Leave us alone: Zanu PF

BY MOSES MATENGA

ZANU PF has reacted angrily to the global outcry to stop human rights abuses and accused its critics, including the South Africa’s ruling African National Congress officials of lying.
The party’s information director Tafadzwa Mugwadi told South African media on Wednesday that Zimbabwe was at peace and simply enforcing lockdown regulations.

He said just like any other country, including South Africa, the security forces had been brutal during lockdown enforcement, but Harare never poked its nose in its neighbours’ businesses.

Mugwadi accused the United States of sponsoring and pushing an “anti-Zimbabwe” agenda by “spreading falsehoods” over the situation in Zimbabwe.
“We have seen, quite regrettably and unfortunately, that there are social media groups which are funded to go on a specific mission to vilify this country and undermine its leadership,” he said.

“You saw this hashtag on social media and senior political leaders in different jurisdictions commenting on issues to do with Zimbabwe, which they are not even aware about, but they cite social media as the source of that information.”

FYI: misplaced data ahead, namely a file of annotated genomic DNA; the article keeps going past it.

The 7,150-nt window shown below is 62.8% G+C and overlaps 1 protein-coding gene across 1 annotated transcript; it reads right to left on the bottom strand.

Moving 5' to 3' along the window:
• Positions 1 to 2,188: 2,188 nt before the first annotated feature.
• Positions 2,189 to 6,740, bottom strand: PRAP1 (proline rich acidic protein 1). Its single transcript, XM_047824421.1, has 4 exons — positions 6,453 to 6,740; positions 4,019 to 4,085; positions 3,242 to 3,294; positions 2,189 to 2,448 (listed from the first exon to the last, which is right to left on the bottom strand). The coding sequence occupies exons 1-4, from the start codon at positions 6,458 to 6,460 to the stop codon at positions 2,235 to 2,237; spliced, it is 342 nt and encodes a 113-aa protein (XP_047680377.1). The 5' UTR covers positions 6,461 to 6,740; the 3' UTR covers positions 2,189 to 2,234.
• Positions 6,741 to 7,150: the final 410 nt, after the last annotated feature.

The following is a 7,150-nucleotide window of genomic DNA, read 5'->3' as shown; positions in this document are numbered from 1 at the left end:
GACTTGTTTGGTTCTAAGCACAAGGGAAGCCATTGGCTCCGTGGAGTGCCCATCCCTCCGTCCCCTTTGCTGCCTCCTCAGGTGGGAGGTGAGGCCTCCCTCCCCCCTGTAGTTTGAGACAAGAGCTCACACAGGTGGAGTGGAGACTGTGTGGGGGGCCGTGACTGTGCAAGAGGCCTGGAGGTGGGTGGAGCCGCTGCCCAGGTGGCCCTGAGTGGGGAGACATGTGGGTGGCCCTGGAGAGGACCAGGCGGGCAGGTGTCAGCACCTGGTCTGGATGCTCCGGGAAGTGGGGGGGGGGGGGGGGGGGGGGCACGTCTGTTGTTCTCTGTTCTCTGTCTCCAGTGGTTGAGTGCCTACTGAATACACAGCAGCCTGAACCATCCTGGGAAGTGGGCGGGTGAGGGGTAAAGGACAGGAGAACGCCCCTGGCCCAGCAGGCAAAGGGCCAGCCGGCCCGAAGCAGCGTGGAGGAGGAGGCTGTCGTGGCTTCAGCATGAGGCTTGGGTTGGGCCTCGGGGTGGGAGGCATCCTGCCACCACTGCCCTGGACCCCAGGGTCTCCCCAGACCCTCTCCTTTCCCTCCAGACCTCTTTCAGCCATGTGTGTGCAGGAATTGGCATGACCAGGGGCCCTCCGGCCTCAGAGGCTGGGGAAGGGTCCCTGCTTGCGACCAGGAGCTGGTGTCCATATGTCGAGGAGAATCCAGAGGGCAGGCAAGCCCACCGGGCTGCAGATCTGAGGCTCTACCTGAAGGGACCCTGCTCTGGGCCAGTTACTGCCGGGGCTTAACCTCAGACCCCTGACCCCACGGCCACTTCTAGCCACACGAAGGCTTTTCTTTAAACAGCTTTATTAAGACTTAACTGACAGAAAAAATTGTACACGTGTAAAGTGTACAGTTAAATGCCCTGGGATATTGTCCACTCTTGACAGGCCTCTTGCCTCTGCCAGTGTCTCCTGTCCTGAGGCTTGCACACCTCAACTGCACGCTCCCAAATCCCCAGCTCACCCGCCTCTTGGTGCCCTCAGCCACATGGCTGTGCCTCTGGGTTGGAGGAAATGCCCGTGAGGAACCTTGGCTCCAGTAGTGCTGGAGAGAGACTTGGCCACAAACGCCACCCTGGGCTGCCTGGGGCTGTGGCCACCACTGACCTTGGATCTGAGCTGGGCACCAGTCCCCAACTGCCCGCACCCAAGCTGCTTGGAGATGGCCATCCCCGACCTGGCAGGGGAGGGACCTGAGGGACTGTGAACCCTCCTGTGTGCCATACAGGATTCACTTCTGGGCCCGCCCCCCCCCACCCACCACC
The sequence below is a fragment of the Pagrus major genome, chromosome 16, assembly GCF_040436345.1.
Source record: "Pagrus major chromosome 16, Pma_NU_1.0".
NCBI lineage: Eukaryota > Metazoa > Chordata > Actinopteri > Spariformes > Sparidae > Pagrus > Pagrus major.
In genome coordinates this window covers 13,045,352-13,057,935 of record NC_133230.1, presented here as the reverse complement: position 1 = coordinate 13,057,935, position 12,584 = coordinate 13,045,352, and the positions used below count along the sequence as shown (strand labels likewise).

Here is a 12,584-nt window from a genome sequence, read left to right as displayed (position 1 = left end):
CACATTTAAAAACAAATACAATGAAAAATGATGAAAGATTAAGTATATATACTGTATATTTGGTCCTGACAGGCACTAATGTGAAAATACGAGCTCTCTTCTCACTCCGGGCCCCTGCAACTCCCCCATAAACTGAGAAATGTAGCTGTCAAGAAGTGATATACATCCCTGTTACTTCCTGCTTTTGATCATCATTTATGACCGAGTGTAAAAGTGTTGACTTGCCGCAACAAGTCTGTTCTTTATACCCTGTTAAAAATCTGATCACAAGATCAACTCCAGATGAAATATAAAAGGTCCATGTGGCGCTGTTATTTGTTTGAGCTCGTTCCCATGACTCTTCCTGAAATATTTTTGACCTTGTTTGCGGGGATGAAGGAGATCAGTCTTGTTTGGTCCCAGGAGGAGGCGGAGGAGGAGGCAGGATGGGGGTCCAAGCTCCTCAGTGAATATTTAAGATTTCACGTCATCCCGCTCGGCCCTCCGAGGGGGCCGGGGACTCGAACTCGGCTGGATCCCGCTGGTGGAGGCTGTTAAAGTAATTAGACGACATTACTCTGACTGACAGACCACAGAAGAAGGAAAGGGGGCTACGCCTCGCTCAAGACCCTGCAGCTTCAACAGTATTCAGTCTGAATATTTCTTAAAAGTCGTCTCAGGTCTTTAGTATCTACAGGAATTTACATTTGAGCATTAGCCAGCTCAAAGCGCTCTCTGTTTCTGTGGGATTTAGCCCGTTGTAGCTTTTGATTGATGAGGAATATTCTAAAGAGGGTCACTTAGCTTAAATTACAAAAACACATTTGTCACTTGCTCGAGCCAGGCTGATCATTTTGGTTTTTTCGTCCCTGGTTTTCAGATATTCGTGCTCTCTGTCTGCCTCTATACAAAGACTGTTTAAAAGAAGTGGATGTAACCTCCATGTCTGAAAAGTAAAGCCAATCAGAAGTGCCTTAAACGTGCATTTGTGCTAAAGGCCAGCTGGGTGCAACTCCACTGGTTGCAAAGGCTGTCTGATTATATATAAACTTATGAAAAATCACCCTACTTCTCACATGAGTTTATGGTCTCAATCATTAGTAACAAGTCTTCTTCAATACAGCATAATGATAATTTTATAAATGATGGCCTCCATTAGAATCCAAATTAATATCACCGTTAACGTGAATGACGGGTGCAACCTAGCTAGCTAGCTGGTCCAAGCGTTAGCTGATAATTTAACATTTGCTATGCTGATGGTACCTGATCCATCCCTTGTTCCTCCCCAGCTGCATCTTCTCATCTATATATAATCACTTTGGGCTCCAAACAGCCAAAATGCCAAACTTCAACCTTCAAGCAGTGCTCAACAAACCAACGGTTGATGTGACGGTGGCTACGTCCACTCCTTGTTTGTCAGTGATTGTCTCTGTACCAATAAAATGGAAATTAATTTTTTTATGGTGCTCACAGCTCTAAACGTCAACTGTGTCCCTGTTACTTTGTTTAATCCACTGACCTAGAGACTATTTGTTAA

South African President Cyril Ramaphosa last week dispatched special envoys to Harare to meet President Emmerson Mnangagwa following a social media #ZimbabweanLivesMatter campaign over abuse of human rights by the Zimbabwean government.

A three-member special team that included former Vice-President Baleka Mbete, Advocate Ngoako Abel Ramatlhodi and former Cabinet minister Sydney Mufamadi have since left the country, but Zanu PF has insisted there was no crisis in the country.

The African Union and United Nations, among others, have issued a statement condemning rights abuses by the Harare administration after South African opposition parties and ruling party African National Congress officials such as secretary-general Ace Magashule and chairperson of the international relations committee Lindiwe Zulu flagged the country for brutality over its citizens.

Despite evidence of abuse of rights ahead of the July 31 protests, Mugwadi said Zimbabwe had nothing to hide and anyone who wanted first-hand information was free to visit the
country.

However, MDC Alliance secretary for international relations Gladys Hlatywayo said Zimbabwe’s fervent denials were designed to hide its horrific deeds. She also said the MDC Alliance remained keen to meet Ramaphosa’s envoys.

“Our understanding of the initiative by President Ramaphosa is that the envoys were supposed to come to Zimbabwe and engage with different stakeholders in relation to the situation in Zimbabwe,” Hlatywayo said.

“We received an invitation through the South African embassy to be on standby to meet the special envoys. We sat and only to be told that unfortunately the meeting can be cancelled because the envoys will be going back to South Africa.”

She said her party suspected Mnangagwa blocked their meeting with the envoys to try to cover up the truth about human rights abuses in the country.

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